Google updates Home with Bluetooth pairing, according to multiple user reports; enables using Home as a Bluetooth speaker so users can stream music from services that aren’t available on the speaker itself. Also reportedly developing headphones that will run Google Assistant.

Google Express partners with Walmart, allowing customers to buy products via Google Home; comes as the firm also drops its $95 annual fee, offering free delivery on orders that meet a store’s minimum.

Netflix plans to spend $7B on content next year, compared to $6B this year and $5B last year; most spending is still on licensed content, but the company plans to be splitting spending evenly between original and licensed content within the next few years.

Bloomberg profiles anticipated features of the next iPhone and the devices in which they previously appeared; includes an OLED display (Samsung Galaxy S8, Motorola Z2 Force, OnePlus 5), and a virtual home button (Samsung Galaxy S8, Pixel, Essential Phone).

Apple to launch a new Apple TV with 4K and HDR support; to be unveiled alongside the new iPhone and Watch in September; the company will also update its TV app.

Uber adds driver-friendly features: drivers can reject rides if they will take too long; drivers can select only delivery trips, only Uber Select rides, etc; drivers can schedule up to six destinations per day, ensuring rides that will end near a desired location around a certain time.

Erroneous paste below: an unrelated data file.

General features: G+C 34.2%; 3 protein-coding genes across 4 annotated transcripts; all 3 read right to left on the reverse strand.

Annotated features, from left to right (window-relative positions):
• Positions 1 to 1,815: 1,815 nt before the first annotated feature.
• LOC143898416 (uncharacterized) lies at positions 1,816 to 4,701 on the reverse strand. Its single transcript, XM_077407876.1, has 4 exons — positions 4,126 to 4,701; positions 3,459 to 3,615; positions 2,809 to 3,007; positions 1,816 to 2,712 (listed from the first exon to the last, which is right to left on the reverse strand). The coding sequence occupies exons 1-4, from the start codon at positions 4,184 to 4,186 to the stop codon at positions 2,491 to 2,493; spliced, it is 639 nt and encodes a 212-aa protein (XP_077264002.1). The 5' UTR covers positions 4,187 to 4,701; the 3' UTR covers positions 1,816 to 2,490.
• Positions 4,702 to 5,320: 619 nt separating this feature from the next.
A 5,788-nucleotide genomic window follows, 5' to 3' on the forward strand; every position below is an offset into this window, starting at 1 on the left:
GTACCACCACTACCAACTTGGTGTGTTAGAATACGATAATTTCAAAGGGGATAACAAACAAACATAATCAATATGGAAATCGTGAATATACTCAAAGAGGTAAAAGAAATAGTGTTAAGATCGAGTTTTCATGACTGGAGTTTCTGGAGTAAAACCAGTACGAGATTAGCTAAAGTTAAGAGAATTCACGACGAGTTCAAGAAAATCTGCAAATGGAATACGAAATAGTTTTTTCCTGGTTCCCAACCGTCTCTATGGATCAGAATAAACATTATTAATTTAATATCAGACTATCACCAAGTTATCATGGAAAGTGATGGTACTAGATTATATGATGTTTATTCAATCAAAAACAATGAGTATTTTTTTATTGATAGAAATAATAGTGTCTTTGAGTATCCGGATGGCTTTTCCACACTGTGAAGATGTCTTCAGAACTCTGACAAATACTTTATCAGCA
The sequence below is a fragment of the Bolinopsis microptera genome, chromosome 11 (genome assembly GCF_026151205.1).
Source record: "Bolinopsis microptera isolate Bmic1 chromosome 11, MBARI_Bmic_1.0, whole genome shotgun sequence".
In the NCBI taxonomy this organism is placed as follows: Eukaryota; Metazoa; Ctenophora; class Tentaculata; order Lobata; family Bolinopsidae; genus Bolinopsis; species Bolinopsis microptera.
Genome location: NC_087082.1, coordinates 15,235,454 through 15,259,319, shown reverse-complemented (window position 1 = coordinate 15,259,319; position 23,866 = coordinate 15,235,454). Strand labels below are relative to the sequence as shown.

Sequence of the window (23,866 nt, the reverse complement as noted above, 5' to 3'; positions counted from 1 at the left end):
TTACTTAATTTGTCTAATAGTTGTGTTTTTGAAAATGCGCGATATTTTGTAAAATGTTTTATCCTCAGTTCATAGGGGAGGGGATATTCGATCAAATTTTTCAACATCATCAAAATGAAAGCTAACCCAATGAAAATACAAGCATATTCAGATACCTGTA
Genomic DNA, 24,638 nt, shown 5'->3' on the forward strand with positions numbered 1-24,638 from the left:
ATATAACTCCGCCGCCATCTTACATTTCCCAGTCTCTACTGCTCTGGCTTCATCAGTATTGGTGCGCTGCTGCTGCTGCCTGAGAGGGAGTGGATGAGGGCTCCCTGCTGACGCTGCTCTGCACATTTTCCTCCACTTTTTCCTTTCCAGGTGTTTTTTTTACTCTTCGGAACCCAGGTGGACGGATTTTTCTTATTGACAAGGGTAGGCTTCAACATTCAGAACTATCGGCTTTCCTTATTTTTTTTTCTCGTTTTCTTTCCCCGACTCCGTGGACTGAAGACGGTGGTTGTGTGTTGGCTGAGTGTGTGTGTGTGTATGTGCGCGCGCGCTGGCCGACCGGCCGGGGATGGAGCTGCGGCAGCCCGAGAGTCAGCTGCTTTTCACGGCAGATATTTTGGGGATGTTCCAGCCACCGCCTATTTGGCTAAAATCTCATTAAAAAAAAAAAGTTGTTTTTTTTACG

Lyft saw a 60% increase in passenger account activations following the #DeleteUber social campaign.

Medium to allocate author payments according to the number of Claps (likes) each reader gives articles; a reader makes a $5 monthly payment and can click the Clap button at the bottom of each article as many times as they like to allocate a percentage of those funds to that article’s author.

Evan Blass publishes purported image of a new Nest thermostat; the company’s popular $250 Learning Thermostat hasn’t been redesigned since its 2011 launch.

Microsoft Research reduced the word error rate for its speech recognition and transcription tech to match that of a team of humans; last year achieved 5.9 percent error rate, matching an individual person; has now achieved 5.1 percent, matching a group of people working together.